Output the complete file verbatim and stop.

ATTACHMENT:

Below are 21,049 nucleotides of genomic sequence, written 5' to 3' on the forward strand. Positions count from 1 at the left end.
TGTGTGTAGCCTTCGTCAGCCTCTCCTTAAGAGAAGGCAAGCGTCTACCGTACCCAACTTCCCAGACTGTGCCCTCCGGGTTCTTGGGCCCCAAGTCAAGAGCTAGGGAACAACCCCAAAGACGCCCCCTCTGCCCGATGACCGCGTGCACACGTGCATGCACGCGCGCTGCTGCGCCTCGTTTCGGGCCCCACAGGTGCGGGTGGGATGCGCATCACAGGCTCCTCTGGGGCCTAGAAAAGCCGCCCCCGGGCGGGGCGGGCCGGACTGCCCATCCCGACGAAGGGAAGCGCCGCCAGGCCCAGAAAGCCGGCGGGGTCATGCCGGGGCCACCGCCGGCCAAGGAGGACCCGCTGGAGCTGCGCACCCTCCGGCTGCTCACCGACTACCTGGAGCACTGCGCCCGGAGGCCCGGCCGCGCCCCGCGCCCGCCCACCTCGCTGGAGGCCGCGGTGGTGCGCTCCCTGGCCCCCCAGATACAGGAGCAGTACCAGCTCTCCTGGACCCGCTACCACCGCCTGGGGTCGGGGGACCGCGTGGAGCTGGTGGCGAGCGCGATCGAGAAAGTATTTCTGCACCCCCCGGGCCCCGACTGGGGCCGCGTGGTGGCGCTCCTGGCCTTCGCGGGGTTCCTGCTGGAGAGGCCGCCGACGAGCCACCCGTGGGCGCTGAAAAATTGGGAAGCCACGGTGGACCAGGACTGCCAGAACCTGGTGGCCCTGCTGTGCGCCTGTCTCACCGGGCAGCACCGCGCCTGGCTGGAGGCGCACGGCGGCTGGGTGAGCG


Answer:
Below are 21,049 nucleotides of genomic sequence, written 5' to 3' on the forward strand. Positions count from 1 at the left end.
TGTGTGTAGCCTTCGTCAGCCTCTCCTTAAGAGAAGGCAAGCGTCTACCGTACCCAACTTCCCAGACTGTGCCCTCCGGGTTCTTGGGCCCCAAGTCAAGAGCTAGGGAACAACCCCAAAGACGCCCCCTCTGCCCGATGACCGCGTGCACACGTGCATGCACGCGCGCTGCTGCGCCTCGTTTCGGGCCCCACAGGTGCGGGTGGGATGCGCATCACAGGCTCCTCTGGGGCCTAGAAAAGCCGCCCCCGGGCGGGGCGGGCCGGACTGCCCATCCCGACGAAGGGAAGCGCCGCCAGGCCCAGAAAGCCGGCGGGGTCATGCCGGGGCCACCGCCGGCCAAGGAGGACCCGCTGGAGCTGCGCACCCTCCGGCTGCTCACCGACTACCTGGAGCACTGCGCCCGGAGGCCCGGCCGCGCCCCGCGCCCGCCCACCTCGCTGGAGGCCGCGGTGGTGCGCTCCCTGGCCCCCCAGATACAGGAGCAGTACCAGCTCTCCTGGACCCGCTACCACCGCCTGGGGTCGGGGGACCGCGTGGAGCTGGTGGCGAGCGCGATCGAGAAAGTATTTCTGCACCCCCCGGGCCCCGACTGGGGCCGCGTGGTGGCGCTCCTGGCCTTCGCGGGGTTCCTGCTGGAGAGGCCGCCGACGAGCCACCCGTGGGCGCTGAAAAATTGGGAAGCCACGGTGGACCAGGACTGCCAGAACCTGGTGGCCCTGCTGTGCGCCTGTCTCACCGGGCAGCACCGCGCCTGGCTGGAGGCGCACGGCGGCTGGGTGAGCG